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Open AccessArticle

Iodine Nutritional Status of School Children in Nauru 2015

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Division of Endocrinology and Metabolism, Department of Medicine, Taipei Veterans General Hospital, Taipei 11217, Taiwan
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Faculty of Medicine, School of Medicine, National Yang-Ming University, Taipei 11217, Taiwan
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Institute of Public Health, National Yang-Ming University, Taipei 11217, Taiwan
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Division of Gastroenterology, Department of Medicine, Taipei Veterans General Hospital, Taipei 11217, Taiwan
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Division of Gastroenterology, Department of Internal Medicine, Taoyuan General Hospital, Ministry of Health and Welfare, Taoyuan 33004, Taiwan
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Institute of Clinical Medicine, National Yang-Ming University, Taipei 11217, Taiwan
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Nauru Public Health Center, Republic of Nauru
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Republic of Nauru Hospital, Republic of Nauru
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Division of Endocrinology and Metabolism, Department of Internal Medicine, Tri-Service General Hospital, National Defense Medical Center, Taipei 114, Taiwan
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Department of Medicine, Yangming Branch, Taipei City Hospital, Taipei 11146, Taiwan
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Author to whom correspondence should be addressed.
Nutrients 2016, 8(9), 520; https://doi.org/10.3390/nu8090520
Received: 16 July 2016 / Revised: 16 August 2016 / Accepted: 18 August 2016 / Published: 23 August 2016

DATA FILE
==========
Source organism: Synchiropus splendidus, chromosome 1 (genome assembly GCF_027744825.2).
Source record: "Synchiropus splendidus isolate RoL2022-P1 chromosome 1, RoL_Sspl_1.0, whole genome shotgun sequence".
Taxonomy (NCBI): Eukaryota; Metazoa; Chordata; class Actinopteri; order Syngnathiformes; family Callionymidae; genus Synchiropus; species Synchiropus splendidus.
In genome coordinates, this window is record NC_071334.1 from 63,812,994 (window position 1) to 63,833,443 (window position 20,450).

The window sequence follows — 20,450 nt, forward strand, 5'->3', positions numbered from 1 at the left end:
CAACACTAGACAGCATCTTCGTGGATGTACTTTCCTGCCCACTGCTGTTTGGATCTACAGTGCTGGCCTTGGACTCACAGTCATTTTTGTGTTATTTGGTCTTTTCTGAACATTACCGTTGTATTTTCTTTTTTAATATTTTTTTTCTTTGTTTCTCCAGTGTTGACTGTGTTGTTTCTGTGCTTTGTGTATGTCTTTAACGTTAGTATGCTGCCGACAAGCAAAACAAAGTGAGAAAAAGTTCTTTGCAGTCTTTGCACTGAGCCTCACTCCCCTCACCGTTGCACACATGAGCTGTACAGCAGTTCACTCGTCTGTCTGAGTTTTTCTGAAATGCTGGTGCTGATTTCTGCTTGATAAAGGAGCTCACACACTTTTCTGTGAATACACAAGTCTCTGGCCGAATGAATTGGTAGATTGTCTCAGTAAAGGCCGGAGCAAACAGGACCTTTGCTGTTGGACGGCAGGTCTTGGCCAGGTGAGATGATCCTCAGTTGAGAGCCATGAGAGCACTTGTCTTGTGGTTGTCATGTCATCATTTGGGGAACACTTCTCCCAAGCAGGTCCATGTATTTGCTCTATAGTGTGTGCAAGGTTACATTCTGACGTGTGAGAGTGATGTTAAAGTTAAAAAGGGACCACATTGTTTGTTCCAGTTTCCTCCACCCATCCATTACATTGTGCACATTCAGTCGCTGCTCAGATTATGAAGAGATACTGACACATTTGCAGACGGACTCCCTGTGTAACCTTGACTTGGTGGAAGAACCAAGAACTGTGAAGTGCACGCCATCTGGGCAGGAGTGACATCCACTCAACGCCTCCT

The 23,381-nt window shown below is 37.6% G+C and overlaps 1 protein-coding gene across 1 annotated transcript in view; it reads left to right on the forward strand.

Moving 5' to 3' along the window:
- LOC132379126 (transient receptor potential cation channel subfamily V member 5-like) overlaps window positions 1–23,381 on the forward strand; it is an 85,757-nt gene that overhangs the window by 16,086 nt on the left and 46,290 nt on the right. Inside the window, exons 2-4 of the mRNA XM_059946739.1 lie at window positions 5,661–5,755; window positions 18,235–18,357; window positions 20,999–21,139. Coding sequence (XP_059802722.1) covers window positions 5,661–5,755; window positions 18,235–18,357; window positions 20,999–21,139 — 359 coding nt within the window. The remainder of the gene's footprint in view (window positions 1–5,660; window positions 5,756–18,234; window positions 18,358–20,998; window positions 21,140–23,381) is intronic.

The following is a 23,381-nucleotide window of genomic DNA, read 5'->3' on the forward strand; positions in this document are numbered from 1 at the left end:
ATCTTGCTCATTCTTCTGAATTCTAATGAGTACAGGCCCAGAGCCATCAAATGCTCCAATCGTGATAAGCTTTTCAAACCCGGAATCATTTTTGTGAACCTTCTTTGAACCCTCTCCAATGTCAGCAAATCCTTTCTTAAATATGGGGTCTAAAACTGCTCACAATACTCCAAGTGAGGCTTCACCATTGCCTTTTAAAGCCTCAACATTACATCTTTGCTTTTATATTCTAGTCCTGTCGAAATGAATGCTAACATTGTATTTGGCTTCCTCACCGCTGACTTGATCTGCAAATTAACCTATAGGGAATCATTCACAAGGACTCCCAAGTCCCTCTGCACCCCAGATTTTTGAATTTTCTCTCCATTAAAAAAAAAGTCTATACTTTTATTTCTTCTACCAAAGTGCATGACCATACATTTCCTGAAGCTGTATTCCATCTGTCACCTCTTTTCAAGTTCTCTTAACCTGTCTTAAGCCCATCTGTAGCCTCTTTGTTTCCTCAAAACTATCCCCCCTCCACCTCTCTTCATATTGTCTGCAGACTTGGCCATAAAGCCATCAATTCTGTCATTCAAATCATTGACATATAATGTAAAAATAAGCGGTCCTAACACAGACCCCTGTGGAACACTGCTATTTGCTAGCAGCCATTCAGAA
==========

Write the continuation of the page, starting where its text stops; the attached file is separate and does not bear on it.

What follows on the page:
Little is known about iodine nutritional status in island countries in the Pacific Ocean. The primary objective of this study was to report for the first time the iodine nutritional status of people in Nauru. In addition, sources of iodine nutrition (i.e., water and salt) were investigated. A school-based cross-sectional survey of children aged 6–12 years was conducted in three primary schools of Nauru. Urinary iodine concentration (UIC) was determined by spot urine samples. Available water and salt samples in Nauru were collected for the measurement of iodine content. A food frequency questionnaire was conducted. The median UIC was 142 μg/L, and 25.2% and 7.4% of the population had median UIC below 100 μg/L and 50 μg/L, respectively. Natural iodine-containing foods such as seaweeds and agar were rare. Iodine was undetectable in Nauruan tank water, filtered tap water, and raindrops. Of the analyzed salt products, five kinds were non-iodized, and three were iodized (iodine content: 15 ppm, 65 ppm, and 68 ppm, respectively). The results indicate that the iodine status in Nauruan school children is adequate. Iodized salt may serve as an important source of iodine nutrition in Nauru. View Full-Text
Keywords: iodine; urinary iodine concentration; iodized salt; nutrition; Nauru iodine; urinary iodine concentration; iodized salt; nutrition; Nauru
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Huang, C.-J.; Tseng, C.-L.; Chen, H.-S.; Garabwan, C.; Korovo, S.; Tang, K.-T.; Won, J.G.-S.; Hsieh, C.-H.; Wang, F.-F. Iodine Nutritional Status of School Children in Nauru 2015. Nutrients 2016, 8, 520.

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